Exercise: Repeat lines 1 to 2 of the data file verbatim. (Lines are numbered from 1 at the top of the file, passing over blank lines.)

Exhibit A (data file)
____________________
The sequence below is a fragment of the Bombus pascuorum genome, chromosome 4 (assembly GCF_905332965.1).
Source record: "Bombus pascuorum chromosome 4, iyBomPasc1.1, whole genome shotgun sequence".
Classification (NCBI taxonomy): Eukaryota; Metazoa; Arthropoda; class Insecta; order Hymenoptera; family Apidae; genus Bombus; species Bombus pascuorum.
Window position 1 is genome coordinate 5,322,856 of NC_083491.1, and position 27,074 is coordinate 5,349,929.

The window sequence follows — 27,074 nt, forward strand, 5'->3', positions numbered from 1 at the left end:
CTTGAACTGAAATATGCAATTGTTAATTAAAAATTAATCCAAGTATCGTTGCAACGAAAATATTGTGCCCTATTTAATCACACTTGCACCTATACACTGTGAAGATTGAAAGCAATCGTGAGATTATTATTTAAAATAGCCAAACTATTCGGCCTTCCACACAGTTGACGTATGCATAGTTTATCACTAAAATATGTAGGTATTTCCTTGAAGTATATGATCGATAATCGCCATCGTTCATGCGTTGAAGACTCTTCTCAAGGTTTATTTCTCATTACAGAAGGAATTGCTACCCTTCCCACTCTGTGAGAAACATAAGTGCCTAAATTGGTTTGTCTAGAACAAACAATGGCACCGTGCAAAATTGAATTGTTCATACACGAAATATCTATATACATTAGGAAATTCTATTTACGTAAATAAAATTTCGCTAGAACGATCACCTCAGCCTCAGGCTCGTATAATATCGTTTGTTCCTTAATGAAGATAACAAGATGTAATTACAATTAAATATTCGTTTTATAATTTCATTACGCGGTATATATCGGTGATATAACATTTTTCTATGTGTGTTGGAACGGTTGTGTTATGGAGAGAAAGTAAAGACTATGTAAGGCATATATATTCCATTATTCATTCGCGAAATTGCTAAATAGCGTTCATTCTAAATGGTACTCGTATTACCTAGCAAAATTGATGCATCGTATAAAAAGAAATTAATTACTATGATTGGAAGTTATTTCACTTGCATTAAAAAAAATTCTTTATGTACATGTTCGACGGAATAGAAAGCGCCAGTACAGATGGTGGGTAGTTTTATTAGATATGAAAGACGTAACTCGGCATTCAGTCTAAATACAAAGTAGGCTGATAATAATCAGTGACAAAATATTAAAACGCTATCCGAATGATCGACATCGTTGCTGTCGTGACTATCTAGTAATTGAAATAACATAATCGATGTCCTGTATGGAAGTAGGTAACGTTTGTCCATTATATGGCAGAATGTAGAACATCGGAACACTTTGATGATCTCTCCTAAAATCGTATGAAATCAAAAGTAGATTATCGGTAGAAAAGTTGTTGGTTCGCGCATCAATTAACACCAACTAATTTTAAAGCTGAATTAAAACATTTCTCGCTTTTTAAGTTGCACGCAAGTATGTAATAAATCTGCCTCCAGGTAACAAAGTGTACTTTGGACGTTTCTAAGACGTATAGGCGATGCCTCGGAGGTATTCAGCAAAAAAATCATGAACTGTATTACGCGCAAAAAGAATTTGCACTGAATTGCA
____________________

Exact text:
The sequence below is a fragment of the Bombus pascuorum genome, chromosome 4 (assembly GCF_905332965.1).
Source record: "Bombus pascuorum chromosome 4, iyBomPasc1.1, whole genome shotgun sequence".